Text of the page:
Geometry. All e.s.d.'s (except the e.s.d. in the dihedral angle between two l.s. planes) are estimated using the full covariance matrix. The cell e.s.d.'s are taken into account individually in the estimation of e.s.d.'s in distances, angles and torsion angles; correlations between e.s.d.'s in cell parameters are only used when they are defined by crystal symmetry. An approximate (isotropic) treatment of cell e.s.d.'s is used for estimating e.s.d.'s involving l.s. planes.

Refinement. Refinement of F2 against ALL reflections. The weighted R-factor wR and goodness of fit S are based on F2, conventional R-factors R are based on F, with F set to zero for negative F2. The threshold expression of F2 > σ(F2) is used only for calculating R-factors(gt) etc. and is not relevant to the choice of reflections for refinement. R-factors based on F2 are statistically about twice as large as those based on F, and R- factors based on ALL data will be even larger.

Fractional atomic coordinates and isotropic or equivalent isotropic displacement parameters (Å2) top
xyzUiso*/Ueq
Sn0.10766 (4)0.75079 (3)0.23109 (3)0.01770 (12)
Cl10.00142 (15)0.72255 (13)0.42547 (11)0.0257 (2)
Cl20.16772 (15)0.60455 (12)0.09151 (12)0.0266 (3)
Cl30.02963 (15)0.98881 (11)0.19741 (11)0.0243 (2)
Cl40.5294 (2)0.26714 (17)0.17569 (13)0.0413 (3)
O10.3632 (4)0.8805 (3)0.3682 (3)0.0197 (6)
O20.2650 (4)0.5578 (3)0.3009 (3)0.0251 (7)
N10.6626 (5)0.9740 (4)0.3833 (4)0.0227 (8)
H1A0.67351.01410.46330.027*
H1B0.75900.98520.34740.027*
N20.0551 (6)0.3494 (4)0.2481 (4)0.0297 (9)
H2A0.03560.39900.20560.036*
H2B0.03310.25240.25320.036*
C10.2878 (6)0.7847 (5)0.1001 (4)0.0234 (9)
H1C0.27850.69260.04340.028*
H1D0.24860.86590.04180.028*
C20.4886 (7)0.8253 (6)0.1821 (5)0.0281 (10)
H2C0.55660.89450.13360.034*
H2D0.55250.73390.19310.034*
C30.5025 (6)0.8973 (5)0.3175 (4)0.0173 (8)
C40.5541 (7)0.3544 (6)0.3364 (5)0.0283 (10)
H4A0.65510.31320.40180.034*
H4B0.59180.46280.33530.034*
C50.3718 (7)0.3298 (5)0.3779 (5)0.0265 (10)
H5A0.39780.35660.47410.032*
H5B0.32240.22260.36270.032*
C60.2227 (6)0.4197 (5)0.3038 (4)0.0226 (9)
Atomic displacement parameters (Å2) top
U11U22U33U12U13U23
Sn0.01735 (18)0.01386 (17)0.02147 (19)0.00121 (11)0.00494 (12)0.00209 (11)
Cl10.0240 (5)0.0293 (6)0.0262 (6)0.0040 (4)0.0102 (4)0.0052 (4)
Cl20.0222 (5)0.0192 (5)0.0339 (6)0.0013 (4)0.0003 (4)0.0066 (4)
Cl30.0262 (5)0.0149 (5)0.0345 (6)0.0035 (4)0.0125 (4)0.0021 (4)
Cl40.0492 (8)0.0498 (8)0.0325 (7)0.0197 (6)0.0182 (6)0.0047 (6)
O10.0161 (14)0.0207 (15)0.0216 (15)0.0011 (11)0.0061 (12)0.0067 (12)
O20.0208 (15)0.0153 (15)0.0381 (19)0.0038 (12)0.0046 (13)0.0029 (13)
N10.0200 (18)0.0232 (19)0.025 (2)0.0005 (14)0.0090 (15)0.0054 (15)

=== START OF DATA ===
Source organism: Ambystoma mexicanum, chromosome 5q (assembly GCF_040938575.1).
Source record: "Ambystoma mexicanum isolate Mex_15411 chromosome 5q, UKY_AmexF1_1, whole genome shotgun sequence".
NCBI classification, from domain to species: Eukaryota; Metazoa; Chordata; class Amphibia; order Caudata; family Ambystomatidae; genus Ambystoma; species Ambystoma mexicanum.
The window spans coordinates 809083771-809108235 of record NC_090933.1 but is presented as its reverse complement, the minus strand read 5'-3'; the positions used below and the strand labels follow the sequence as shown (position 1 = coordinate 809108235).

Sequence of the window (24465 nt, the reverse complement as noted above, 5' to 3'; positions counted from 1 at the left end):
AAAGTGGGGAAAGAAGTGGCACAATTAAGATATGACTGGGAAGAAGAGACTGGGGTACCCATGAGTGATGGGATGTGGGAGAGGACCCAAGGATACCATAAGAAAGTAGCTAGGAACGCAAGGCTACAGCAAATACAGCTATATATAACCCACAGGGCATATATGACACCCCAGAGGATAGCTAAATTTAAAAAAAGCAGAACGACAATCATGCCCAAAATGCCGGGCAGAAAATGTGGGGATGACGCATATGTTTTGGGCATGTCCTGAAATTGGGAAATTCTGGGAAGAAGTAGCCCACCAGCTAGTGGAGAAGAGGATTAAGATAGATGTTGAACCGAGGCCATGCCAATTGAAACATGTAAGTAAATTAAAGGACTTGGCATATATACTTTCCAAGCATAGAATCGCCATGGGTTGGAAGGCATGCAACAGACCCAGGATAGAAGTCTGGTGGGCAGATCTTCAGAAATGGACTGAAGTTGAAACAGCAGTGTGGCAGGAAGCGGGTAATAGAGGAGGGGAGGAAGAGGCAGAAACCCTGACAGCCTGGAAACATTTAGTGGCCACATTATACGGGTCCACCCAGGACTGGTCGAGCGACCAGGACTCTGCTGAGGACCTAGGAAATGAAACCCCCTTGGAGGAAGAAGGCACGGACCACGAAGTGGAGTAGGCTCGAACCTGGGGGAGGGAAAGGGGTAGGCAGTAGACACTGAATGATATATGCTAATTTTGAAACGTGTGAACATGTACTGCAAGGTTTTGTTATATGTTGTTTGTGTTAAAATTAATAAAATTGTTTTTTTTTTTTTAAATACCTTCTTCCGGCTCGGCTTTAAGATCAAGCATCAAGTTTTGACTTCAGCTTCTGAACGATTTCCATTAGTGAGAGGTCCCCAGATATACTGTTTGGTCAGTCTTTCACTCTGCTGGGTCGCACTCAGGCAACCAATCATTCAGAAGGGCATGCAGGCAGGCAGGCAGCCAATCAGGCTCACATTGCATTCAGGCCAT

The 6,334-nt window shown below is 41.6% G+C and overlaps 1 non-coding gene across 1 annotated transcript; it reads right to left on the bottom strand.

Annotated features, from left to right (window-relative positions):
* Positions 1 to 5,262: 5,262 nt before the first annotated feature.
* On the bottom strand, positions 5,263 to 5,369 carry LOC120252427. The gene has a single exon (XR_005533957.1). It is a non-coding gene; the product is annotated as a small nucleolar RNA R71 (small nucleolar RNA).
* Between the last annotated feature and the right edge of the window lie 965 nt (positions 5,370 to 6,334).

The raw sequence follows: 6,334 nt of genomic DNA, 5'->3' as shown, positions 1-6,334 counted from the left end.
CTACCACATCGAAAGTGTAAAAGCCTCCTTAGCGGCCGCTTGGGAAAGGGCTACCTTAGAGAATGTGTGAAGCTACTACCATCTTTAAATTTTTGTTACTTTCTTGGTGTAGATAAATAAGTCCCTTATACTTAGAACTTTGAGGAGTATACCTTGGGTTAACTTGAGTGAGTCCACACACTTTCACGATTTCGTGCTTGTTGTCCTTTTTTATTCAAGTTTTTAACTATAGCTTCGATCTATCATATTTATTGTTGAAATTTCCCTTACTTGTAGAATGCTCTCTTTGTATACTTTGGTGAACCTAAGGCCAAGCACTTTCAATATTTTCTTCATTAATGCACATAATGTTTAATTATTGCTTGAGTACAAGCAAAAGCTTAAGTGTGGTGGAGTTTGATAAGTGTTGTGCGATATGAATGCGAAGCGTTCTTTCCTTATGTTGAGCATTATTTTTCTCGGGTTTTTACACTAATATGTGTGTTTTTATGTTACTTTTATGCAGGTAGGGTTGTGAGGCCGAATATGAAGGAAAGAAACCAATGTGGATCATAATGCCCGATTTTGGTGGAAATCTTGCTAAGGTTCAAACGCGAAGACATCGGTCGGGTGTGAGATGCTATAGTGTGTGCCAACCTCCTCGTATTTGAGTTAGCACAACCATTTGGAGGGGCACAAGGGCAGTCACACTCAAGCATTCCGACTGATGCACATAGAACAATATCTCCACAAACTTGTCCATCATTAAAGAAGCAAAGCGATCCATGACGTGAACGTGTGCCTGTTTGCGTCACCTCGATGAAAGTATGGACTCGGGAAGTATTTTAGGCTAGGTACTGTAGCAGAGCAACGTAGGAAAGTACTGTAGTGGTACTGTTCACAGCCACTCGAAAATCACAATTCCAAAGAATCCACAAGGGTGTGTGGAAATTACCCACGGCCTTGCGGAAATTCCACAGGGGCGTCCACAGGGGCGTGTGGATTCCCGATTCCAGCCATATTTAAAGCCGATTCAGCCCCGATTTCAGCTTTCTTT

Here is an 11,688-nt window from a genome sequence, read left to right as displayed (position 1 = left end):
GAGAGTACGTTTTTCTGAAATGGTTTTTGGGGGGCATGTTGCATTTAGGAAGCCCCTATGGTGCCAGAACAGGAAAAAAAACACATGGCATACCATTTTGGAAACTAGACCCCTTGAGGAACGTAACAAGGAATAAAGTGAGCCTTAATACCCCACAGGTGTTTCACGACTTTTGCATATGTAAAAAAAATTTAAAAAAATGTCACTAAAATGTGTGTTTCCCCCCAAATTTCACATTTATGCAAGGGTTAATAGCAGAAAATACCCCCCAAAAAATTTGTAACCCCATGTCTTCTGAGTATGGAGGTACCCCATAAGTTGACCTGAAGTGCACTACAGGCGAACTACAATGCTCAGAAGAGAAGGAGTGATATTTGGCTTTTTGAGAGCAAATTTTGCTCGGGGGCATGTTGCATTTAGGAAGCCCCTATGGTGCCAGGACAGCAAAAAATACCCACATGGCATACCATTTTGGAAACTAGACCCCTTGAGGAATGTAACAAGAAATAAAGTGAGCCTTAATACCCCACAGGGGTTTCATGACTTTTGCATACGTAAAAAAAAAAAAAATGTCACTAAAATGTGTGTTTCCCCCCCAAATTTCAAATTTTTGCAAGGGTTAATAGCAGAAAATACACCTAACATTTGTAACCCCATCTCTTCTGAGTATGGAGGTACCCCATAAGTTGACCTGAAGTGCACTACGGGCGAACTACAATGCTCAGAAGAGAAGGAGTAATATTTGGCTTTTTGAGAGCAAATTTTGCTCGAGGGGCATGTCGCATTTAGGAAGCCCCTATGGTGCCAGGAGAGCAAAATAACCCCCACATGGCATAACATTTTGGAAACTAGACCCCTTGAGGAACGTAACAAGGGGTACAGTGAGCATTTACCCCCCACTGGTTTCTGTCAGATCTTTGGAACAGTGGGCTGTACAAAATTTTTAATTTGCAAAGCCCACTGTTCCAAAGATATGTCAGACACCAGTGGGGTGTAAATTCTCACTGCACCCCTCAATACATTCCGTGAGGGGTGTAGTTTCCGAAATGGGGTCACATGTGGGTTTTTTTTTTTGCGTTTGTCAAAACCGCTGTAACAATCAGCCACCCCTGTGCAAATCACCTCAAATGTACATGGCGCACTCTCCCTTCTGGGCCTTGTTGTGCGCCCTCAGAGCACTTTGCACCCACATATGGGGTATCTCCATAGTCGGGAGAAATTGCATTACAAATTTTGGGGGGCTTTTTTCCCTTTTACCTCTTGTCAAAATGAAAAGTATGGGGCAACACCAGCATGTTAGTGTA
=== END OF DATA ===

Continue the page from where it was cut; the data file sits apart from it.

N20.030 (2)0.0147 (18)0.039 (2)0.0007 (15)0.0000 (18)0.0020 (16)
C10.027 (2)0.026 (2)0.020 (2)0.0012 (18)0.0121 (18)0.0029 (17)
C20.028 (2)0.028 (2)0.028 (3)0.0013 (19)0.012 (2)0.009 (2)
C30.0157 (19)0.0165 (19)0.020 (2)0.0027 (15)0.0052 (16)0.0006 (15)
C40.026 (2)0.027 (2)0.031 (3)0.0083 (18)0.004 (2)0.0024 (19)
C50.033 (3)0.021 (2)0.027 (2)0.0085 (19)0.009 (2)0.0050 (18)
C60.029 (2)0.018 (2)0.026 (2)0.0051 (17)0.0173 (19)0.0007 (17)
Geometric parameters (Å, º) top
Sn—Cl12.3730 (11)N2—H2B0.8800
Sn—Cl22.4038 (11)C1—C21.509 (6)
Sn—Cl32.4735 (10)C1—H1C0.9900
Sn—O12.239 (3)C1—H1D0.9900
Sn—O22.240 (3)C2—C31.510 (6)
Sn—C12.138 (4)C2—H2C0.9900
Cl4—C41.786 (5)C2—H2D0.9900
O1—C31.263 (5)C4—C51.506 (7)
O2—C61.257 (5)C4—H4A0.9900
N1—C31.313 (5)C4—H4B0.9900
N1—H1A0.8800C5—C61.508 (6)
N1—H1B0.8800C5—H5A0.9900
N2—C61.307 (6)C5—H5B0.9900
N2—H2A0.8800
Cl1—Sn—Cl293.44 (4)Sn—C1—H1D110.0
Cl1—Sn—Cl390.04 (4)H1C—C1—H1D108.4
Cl1—Sn—O184.52 (8)C1—C2—C3113.5 (4)
Cl1—Sn—O283.93 (9)C1—C2—H2C108.9
Cl1—Sn—C1162.38 (13)C3—C2—H2C108.9
Cl2—Sn—Cl393.97 (4)C1—C2—H2D108.9
Cl2—Sn—O1177.51 (8)C3—C2—H2D108.9
Cl2—Sn—O296.20 (8)H2C—C2—H2D107.7
Cl2—Sn—C1102.37 (12)O1—C3—N1120.5 (4)
Cl3—Sn—O187.47 (8)O1—C3—C2120.3 (4)
Cl3—Sn—O2168.47 (9)N1—C3—C2119.2 (4)
Cl3—Sn—C196.48 (13)C5—C4—Cl4111.2 (3)
O1—Sn—O282.18 (11)C5—C4—H4A109.4
O1—Sn—C179.47 (14)Cl4—C4—H4A109.4
O2—Sn—C186.66 (16)C5—C4—H4B109.4
Sn—O1—C3112.5 (3)Cl4—C4—H4B109.4
Sn—O2—C6135.8 (3)H4A—C4—H4B108.0
C3—N1—H1A120.0C4—C5—C6113.0 (4)
C3—N1—H1B120.0C4—C5—H5A109.0
H1A—N1—H1B120.0C6—C5—H5A109.0
C6—N2—H2A120.0C4—C5—H5B109.0
C6—N2—H2B120.0C6—C5—H5B109.0
H2A—N2—H2B120.0H5A—C5—H5B107.8
C2—C1—Sn108.6 (3)O2—C6—N2123.7 (4)
C2—C1—H1C110.0O2—C6—C5118.5 (4)
Sn—C1—H1C110.0N2—C6—C5117.8 (4)
C2—C1—H1D110.0
Hydrogen-bond geometry (Å, º) top
D—H···AD—HH···AD···AD—H···A
N1—H1a···O1i0.882.062.924 (5)167
N1—H1b···Cl3ii0.882.473.326 (4)166
N2—H2a···Cl20.882.403.227 (4)156
N2—H2b···Cl3iii0.882.403.250 (4)163
C4—H4a···Cl1iv0.992.793.742 (5)163
C4—H4b···O20.992.592.923 (6)100
Symmetry codes: (i) x+1, y+2, z+1; (ii) x+1, y, z; (iii) x, y1, z; (iv) x+1, y+1, z+1.
 

Acknowledgements

The authors thank the EPSRC X-ray Crystallographic Service, University of Southampton for the data collection.

References

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First citationCrystal Impact (2006). DIAMOND. Version 3.1. Crystal Impact GbR, Postfach 1251, D-53002 Bonn, Germany.  Google Scholar
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First citationOtwinowski, Z. & Minor, W. (1997). Methods in Enzymology, Vol. 276, Macromolecular Crystallography, Part A, edited by C. W. Carter Jr & R. M. Sweet, pp. 307–326. New York: Academic Press.  Google Scholar
First citationSheldrick, G. M. (1997). SHELXS97 and SHELXL97. University of Göttingen, Germany.  Google Scholar
First citationSheldrick, G. M. (2003). SADABS. Version 2.10. Bruker AXS Inc., Madison, Wisconsin, USA.  Google Scholar